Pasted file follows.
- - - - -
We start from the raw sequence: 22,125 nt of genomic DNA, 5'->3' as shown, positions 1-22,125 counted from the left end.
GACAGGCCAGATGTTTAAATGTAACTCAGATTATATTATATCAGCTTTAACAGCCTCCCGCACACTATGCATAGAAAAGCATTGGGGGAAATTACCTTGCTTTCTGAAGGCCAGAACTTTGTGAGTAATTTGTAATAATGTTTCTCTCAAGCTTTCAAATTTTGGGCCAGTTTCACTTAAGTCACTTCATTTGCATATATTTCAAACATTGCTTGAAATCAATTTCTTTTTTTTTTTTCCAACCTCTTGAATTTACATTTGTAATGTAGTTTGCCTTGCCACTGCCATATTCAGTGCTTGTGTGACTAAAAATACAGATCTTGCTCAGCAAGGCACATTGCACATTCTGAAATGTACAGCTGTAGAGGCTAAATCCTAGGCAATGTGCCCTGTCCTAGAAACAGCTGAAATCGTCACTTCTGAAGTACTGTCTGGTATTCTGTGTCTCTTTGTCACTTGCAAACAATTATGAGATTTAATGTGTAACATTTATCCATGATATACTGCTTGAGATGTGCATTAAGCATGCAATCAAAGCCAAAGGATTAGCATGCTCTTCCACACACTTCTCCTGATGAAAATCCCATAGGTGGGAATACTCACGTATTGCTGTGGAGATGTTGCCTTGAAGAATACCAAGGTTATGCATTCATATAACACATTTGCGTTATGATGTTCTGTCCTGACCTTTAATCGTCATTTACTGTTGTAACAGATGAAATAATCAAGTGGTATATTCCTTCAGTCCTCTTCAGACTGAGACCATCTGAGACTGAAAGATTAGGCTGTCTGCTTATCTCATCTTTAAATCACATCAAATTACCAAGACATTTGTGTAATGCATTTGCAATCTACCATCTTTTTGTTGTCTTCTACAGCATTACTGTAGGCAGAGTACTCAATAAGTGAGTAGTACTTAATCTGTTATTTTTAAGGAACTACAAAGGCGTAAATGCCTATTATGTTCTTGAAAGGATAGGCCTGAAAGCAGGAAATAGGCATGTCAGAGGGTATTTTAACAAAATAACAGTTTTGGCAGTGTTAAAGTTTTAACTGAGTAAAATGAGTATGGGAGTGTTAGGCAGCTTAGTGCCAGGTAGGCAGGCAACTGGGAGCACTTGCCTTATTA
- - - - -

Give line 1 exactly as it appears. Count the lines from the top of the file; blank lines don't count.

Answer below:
We start from the raw sequence: 22,125 nt of genomic DNA, 5'->3' as shown, positions 1-22,125 counted from the left end.